Prudential Inquiry into the Commonwealth Bank of Australia – Executive summary


An APRA report has found the Commonwealth Bank’s continued financial success dulled the senses of the institution leading to widespread complacency, insularity and reactionary behaviour. Read the full executive summary from the inquiry panel of John Laker AO, Jillian Broadbent AO, and Graeme Samuel AC.


Community trust in banks has been badly eroded, globally and in Australia.

Globally, the financial crisis exposed a series of corporate scandals in banks. Governance weaknesses, serious professional misbehaviour, ethical lapses and compliance failures have resulted in substantial financial losses and record fines and penalties. ‘Conduct risk’ has entered the lexicon of bank Boards and regulators as a clear and present danger.

Banks in Australia were resilient through the crisis but their conduct is far from unblemished. Failings in the provision of financial advice, dubious lending practices, mis-selling of financial products, shortcomings in the setting of benchmark interest rates and compliance breaches have undermined community trust, drip by corrosive drip. Trust is the currency of banks, and improper conduct that undermines confidence or causes harm to customers devalues that currency.

The Commonwealth Bank of Australia (CBA) has acquired the status of a financial icon, built on its history, its continued financial success and its innovation in customer-facing technology. As Australia’s largest financial institution, CBA touches a wide range of Australians. Hence, the community holds high expectations for the institution, as does CBA itself. Nonetheless, it too has had a succession of conduct and compliance issues – AUSTRAC’s legal action a recent high-profile example – and these expectations have not been met. CBA has ‘fallen from grace’.

How can this happen in a bank of CBA’s stature and sophistication? This, fundamentally, is the question that the Inquiry Panel has been asked to address.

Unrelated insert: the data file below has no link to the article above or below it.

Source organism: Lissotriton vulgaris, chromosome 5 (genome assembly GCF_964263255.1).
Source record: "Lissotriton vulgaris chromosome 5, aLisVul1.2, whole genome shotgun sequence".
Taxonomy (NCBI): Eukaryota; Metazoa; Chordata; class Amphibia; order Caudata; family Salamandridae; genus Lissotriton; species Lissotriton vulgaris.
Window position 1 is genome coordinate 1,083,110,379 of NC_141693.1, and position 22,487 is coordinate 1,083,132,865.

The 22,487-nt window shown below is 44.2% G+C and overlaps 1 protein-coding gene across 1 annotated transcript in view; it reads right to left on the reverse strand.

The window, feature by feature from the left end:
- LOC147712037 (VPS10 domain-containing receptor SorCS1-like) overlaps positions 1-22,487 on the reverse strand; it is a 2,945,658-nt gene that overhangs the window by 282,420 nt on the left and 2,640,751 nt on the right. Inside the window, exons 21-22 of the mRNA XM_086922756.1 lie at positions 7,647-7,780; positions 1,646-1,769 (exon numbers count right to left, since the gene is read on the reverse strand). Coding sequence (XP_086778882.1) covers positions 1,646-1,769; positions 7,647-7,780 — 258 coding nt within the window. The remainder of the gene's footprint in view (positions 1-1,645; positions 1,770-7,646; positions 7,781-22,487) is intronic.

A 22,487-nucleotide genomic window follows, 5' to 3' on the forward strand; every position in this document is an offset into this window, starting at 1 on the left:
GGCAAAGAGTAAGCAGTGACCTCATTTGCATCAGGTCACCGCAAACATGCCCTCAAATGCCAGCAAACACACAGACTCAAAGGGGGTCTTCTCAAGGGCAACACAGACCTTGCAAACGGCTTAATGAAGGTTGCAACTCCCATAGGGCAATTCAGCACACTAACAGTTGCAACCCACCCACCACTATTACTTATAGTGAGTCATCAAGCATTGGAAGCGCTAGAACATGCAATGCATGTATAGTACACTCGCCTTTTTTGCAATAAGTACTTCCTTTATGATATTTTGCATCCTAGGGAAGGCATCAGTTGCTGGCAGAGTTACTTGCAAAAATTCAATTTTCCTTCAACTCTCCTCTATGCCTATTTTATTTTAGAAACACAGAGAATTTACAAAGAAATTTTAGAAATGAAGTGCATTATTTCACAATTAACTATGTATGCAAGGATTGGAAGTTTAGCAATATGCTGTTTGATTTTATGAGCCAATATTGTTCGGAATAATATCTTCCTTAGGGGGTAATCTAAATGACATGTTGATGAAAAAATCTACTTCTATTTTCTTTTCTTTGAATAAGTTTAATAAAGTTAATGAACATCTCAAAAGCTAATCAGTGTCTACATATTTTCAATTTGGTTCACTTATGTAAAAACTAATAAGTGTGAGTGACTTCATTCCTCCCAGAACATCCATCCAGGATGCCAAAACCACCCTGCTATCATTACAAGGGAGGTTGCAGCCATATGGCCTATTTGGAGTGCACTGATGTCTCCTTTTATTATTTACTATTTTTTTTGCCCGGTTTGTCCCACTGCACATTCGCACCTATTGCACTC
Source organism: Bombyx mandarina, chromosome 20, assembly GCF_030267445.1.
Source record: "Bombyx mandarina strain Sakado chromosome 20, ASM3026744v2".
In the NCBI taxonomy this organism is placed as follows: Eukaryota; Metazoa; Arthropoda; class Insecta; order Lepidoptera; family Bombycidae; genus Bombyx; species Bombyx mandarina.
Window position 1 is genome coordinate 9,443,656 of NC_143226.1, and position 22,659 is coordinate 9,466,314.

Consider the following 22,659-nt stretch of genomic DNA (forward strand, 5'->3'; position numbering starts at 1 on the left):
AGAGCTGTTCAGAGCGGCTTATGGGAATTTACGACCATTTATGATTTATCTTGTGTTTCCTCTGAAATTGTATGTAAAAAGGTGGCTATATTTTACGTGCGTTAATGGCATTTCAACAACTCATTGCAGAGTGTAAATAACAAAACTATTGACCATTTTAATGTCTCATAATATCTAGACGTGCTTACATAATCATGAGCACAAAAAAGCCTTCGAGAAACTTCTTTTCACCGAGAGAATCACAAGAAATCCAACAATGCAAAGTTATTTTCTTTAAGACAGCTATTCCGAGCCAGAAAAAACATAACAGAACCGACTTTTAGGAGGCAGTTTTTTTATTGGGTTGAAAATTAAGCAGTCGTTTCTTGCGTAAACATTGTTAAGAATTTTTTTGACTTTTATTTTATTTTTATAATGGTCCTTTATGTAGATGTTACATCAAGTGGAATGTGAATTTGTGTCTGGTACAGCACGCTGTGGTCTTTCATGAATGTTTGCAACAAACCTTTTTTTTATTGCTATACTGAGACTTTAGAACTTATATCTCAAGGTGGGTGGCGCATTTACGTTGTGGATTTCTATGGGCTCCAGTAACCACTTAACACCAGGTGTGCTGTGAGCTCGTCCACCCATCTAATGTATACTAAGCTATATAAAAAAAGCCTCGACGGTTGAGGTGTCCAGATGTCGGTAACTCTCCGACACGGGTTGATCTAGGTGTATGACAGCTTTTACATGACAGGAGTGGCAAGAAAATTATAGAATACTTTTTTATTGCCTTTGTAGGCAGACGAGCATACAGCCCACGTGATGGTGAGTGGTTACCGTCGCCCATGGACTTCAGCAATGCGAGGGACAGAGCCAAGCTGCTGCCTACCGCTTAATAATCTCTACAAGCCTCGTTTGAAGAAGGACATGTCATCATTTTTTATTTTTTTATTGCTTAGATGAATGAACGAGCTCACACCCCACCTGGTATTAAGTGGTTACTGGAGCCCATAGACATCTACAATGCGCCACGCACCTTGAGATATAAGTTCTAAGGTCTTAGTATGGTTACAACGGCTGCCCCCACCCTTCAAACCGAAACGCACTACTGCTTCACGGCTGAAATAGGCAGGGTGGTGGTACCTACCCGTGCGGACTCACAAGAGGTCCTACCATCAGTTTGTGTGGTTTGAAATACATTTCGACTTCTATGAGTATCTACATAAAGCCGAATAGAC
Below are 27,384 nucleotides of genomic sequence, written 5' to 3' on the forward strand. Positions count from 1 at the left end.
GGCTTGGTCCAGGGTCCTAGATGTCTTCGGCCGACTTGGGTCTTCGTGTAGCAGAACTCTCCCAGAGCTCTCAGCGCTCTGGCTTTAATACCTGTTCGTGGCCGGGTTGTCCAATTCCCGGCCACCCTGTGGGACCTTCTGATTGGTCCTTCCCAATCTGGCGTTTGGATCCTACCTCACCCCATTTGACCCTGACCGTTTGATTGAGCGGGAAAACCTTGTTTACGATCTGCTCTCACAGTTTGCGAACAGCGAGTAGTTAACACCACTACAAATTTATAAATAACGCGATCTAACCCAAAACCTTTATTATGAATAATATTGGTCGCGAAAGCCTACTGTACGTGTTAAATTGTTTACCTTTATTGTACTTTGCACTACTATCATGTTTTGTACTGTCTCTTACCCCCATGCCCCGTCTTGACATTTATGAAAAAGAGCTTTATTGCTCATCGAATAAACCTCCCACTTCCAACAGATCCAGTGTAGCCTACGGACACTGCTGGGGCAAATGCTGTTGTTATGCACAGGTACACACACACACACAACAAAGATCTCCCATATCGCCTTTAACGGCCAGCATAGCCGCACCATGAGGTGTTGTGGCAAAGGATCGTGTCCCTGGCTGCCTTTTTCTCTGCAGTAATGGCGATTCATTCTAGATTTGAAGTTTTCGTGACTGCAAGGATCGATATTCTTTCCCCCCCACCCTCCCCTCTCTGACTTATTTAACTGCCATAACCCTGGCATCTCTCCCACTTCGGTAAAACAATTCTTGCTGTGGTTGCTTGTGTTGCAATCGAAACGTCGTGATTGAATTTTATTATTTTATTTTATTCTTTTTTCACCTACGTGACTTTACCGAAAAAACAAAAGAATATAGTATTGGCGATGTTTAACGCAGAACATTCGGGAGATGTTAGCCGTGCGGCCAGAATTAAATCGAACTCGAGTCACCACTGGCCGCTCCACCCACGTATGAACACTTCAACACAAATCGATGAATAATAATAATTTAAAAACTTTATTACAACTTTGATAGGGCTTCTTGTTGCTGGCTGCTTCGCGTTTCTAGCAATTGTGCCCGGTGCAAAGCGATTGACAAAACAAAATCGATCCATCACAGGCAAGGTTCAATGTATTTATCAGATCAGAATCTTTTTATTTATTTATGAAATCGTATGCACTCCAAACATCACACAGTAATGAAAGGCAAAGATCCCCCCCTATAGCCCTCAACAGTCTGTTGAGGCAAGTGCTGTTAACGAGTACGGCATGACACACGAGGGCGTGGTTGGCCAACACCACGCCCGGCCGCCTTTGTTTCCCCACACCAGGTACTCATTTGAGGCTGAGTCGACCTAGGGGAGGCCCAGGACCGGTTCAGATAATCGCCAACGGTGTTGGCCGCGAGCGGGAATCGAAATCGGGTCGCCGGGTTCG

There is no simple answer, no ‘silver bullet’ remedy. A complex interplay of organisational and cultural factors has been at work. However, a common refrain has emerged from the Panel’s intensive analysis and enquiries over the past six months: CBA’s continued financial success dulled the senses of the institution. (The Mandarin emphasis).

This dulling has been particularly apparent, at least until recently, in CBA’s management of its non-financial risks (that is, its operational, compliance and conduct risks). These risks were neither clearly understood nor owned, the frameworks for managing them were cumbersome and incomplete, and senior leadership was slow to recognise, and address, emerging threats to CBA’s reputation. The consequences of this slowness were not grasped.

The Panel has identified a number of tell-tale markers:

  • inadequate oversight and challenge by the Board and its gatekeeper committees of emerging non-financial risks;
  • unclear accountabilities, starting with a lack of ownership of key risks at the Executive Committee level;
  • weaknesses in how issues, incidents and risks were identified and escalated through the institution and a lack of urgency in their subsequent management and resolution;